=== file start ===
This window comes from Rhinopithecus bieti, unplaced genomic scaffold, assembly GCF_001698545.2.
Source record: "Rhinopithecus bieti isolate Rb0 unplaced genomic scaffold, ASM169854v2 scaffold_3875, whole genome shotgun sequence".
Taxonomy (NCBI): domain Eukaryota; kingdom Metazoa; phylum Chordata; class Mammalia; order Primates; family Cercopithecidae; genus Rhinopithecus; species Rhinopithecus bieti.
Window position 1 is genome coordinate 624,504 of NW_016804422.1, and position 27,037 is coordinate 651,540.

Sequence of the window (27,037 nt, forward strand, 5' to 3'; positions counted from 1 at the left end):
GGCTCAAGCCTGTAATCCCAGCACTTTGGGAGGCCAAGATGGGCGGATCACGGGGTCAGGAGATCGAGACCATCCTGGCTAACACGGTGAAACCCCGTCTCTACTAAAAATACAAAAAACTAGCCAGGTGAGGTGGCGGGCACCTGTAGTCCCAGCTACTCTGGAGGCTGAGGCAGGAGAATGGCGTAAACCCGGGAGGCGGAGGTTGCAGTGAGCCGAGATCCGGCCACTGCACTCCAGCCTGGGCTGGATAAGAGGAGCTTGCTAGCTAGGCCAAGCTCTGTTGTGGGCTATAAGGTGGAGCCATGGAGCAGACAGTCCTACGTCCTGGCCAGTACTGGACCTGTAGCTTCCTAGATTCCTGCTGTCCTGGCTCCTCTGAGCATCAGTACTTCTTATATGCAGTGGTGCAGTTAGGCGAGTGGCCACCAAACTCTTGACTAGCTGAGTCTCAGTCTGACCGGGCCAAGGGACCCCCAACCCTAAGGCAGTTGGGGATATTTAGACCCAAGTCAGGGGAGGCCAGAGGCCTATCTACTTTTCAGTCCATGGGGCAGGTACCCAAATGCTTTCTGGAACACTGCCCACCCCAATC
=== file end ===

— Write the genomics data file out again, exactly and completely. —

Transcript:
This window comes from Rhinopithecus bieti, unplaced genomic scaffold, assembly GCF_001698545.2.
Source record: "Rhinopithecus bieti isolate Rb0 unplaced genomic scaffold, ASM169854v2 scaffold_3875, whole genome shotgun sequence".
Taxonomy (NCBI): domain Eukaryota; kingdom Metazoa; phylum Chordata; class Mammalia; order Primates; family Cercopithecidae; genus Rhinopithecus; species Rhinopithecus bieti.
Window position 1 is genome coordinate 624,504 of NW_016804422.1, and position 27,037 is coordinate 651,540.

Sequence of the window (27,037 nt, forward strand, 5' to 3'; positions counted from 1 at the left end):
GGCTCAAGCCTGTAATCCCAGCACTTTGGGAGGCCAAGATGGGCGGATCACGGGGTCAGGAGATCGAGACCATCCTGGCTAACACGGTGAAACCCCGTCTCTACTAAAAATACAAAAAACTAGCCAGGTGAGGTGGCGGGCACCTGTAGTCCCAGCTACTCTGGAGGCTGAGGCAGGAGAATGGCGTAAACCCGGGAGGCGGAGGTTGCAGTGAGCCGAGATCCGGCCACTGCACTCCAGCCTGGGCTGGATAAGAGGAGCTTGCTAGCTAGGCCAAGCTCTGTTGTGGGCTATAAGGTGGAGCCATGGAGCAGACAGTCCTACGTCCTGGCCAGTACTGGACCTGTAGCTTCCTAGATTCCTGCTGTCCTGGCTCCTCTGAGCATCAGTACTTCTTATATGCAGTGGTGCAGTTAGGCGAGTGGCCACCAAACTCTTGACTAGCTGAGTCTCAGTCTGACCGGGCCAAGGGACCCCCAACCCTAAGGCAGTTGGGGATATTTAGACCCAAGTCAGGGGAGGCCAGAGGCCTATCTACTTTTCAGTCCATGGGGCAGGTACCCAAATGCTTTCTGGAACACTGCCCACCCCAATC